August 9, 1999 12:50 PM PDT
Amazon, New York Times resolve copyright suit
- Related Stories
Booksellers slash bestsellersMay 17, 1999
As part of the settlement, Amazon will be able to use the New York Times' bestseller list. In return, the online bookseller will supply the Times with its sales figures and will continue to post a disclaimer that the company is not affiliated with the publication.
Amazon also agreed to list the best-selling books in alphabetical order, rather than in order of their sales ranking, and to delay posting the list of books until the Times made it available to the general public.
The companies did not say whether there was any financial agreement as part of the settlement.
Amazon filed suit against the company in June, asking a federal court in Seattle for "declaratory relief" that would allow the company to continue to use the Times' bestseller list in its advertisements, and to promote its discounts on Times' bestsellers.
The dispute arose from Amazon's decision in May to sell Times' bestsellers at 50 percent off their list price, a move quickly matched by Amazon competitors Barnesandnoble.com and Borders. A week after making the announcement about its discounts, the company said it received a letter from the New York Times alleging that Amazon had infringed on its newspaper's copyright and trademark by using the bestseller list.
Amazon argued in its suit that the list was widely used in the book-selling industry. The Times has a promotional agreement with Barnesandnoble.com.
Amazon spokesman Bill Curry said that since the company filed suit against the Times, everything between the two companies has continued on a "business-as-usual" basis. In spite of the dispute, Amazon has continued to publish the bestseller list and to provide the newspaper with its sales figures, he said.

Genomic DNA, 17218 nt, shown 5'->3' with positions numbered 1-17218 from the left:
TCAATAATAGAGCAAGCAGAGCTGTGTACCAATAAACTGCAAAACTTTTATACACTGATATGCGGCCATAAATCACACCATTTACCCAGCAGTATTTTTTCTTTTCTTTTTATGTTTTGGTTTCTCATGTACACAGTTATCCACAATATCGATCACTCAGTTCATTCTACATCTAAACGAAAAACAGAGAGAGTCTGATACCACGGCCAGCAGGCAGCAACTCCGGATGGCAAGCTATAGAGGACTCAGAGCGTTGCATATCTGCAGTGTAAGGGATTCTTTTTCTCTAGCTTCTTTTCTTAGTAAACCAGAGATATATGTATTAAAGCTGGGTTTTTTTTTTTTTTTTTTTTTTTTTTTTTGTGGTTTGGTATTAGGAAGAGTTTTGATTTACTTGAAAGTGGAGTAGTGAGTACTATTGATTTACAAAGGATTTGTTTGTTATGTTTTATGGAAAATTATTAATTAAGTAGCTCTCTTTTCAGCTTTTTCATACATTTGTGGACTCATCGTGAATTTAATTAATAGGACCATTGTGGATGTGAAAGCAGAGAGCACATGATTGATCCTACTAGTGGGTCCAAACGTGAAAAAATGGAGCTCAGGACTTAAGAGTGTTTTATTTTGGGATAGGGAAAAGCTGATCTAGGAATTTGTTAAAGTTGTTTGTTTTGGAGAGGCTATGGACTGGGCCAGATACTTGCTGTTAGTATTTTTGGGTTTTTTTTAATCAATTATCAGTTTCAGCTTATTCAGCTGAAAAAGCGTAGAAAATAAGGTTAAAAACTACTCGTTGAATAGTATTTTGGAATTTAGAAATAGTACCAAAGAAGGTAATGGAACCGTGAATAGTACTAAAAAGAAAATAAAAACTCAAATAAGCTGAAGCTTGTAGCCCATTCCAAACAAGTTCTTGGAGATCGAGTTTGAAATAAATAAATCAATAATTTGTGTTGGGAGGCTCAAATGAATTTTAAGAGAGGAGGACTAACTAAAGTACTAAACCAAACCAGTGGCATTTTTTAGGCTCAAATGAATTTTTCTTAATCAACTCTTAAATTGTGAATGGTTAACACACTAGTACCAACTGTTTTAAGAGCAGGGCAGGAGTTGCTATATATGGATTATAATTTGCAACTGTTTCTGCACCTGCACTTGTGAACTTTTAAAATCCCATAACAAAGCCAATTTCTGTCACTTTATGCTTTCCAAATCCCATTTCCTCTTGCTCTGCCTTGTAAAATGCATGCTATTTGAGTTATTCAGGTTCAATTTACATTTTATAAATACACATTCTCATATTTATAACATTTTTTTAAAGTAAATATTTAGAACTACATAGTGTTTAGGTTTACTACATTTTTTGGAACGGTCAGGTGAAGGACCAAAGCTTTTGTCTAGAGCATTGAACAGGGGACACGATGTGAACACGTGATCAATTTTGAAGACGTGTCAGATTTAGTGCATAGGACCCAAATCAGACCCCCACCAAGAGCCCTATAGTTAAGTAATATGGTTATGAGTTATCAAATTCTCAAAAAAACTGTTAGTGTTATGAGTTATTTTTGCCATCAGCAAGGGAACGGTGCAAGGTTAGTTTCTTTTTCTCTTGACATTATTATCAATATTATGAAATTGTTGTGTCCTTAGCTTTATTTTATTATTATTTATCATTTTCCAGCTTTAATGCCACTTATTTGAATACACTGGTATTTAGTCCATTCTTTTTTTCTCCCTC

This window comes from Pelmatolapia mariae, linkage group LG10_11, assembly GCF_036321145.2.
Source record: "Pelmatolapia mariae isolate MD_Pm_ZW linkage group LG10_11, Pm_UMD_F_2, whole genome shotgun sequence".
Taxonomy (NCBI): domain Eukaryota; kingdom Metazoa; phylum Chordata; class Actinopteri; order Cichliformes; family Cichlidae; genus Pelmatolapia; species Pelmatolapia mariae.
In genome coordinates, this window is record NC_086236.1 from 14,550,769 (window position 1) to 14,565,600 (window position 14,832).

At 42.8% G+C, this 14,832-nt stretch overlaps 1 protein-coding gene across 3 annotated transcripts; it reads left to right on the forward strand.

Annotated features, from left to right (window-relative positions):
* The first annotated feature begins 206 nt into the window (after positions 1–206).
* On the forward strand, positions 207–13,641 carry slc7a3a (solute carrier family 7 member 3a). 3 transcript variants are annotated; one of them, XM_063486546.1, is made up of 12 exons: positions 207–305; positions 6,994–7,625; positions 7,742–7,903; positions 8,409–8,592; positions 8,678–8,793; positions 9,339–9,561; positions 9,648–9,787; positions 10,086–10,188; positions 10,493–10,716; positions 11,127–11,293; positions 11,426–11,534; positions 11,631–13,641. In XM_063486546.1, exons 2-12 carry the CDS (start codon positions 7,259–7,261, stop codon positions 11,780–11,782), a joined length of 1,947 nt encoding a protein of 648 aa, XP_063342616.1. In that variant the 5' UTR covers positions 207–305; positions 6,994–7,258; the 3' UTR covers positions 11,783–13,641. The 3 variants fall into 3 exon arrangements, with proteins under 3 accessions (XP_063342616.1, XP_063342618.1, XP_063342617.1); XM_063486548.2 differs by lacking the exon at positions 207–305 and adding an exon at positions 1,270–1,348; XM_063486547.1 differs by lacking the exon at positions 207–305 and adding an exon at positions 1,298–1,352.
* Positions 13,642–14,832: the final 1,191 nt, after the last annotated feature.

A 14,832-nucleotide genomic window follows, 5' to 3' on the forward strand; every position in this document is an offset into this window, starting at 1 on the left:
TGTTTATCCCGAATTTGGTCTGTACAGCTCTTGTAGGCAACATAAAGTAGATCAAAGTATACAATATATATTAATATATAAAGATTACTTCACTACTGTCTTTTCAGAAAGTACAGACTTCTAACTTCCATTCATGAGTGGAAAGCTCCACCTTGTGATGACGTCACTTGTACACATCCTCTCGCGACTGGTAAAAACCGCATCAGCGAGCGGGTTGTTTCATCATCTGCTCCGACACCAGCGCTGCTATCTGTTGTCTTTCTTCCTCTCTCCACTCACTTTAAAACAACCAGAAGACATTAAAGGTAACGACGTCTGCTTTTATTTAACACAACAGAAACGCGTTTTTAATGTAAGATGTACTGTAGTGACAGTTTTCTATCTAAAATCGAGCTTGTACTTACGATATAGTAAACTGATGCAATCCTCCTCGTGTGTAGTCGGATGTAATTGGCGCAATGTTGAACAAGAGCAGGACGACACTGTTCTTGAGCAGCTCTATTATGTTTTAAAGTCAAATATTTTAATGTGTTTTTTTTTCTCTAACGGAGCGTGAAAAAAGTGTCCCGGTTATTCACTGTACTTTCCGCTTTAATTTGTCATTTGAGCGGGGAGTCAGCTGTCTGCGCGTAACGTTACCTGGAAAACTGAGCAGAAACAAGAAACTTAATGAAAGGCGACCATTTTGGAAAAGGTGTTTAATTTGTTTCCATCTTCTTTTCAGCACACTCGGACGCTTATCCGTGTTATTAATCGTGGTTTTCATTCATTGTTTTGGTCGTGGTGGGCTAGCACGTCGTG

Curry said the agreement was a "win-win" situation for the two companies.
"The New York Times will continue to have an authoritative list that has sales figures from the largest online bookseller; and we will continue to be able to offer books that have a 50 percent discount," Curry said.
But Times spokeswoman Nancy Nielsen said the newspaper got several significant agreements out of Amazon. Prior to the lawsuit, Amazon published the bestseller list in order of sales, and it was posting the list on its site before the Times had made it public.
"They were scooping us," Nielsen said, adding that the settlement ratified changes the two companies had agreed to since Amazon filed suit.
Intellectual property attorney Rich Gray of Bergeson, Eliopoulos, Grady & Gray of San Jose, said neither side seemed to have given up a whole lot and the dispute was essentially "much ado about nothing."
"This is the way it should have been resolved right at the front end," Gray said.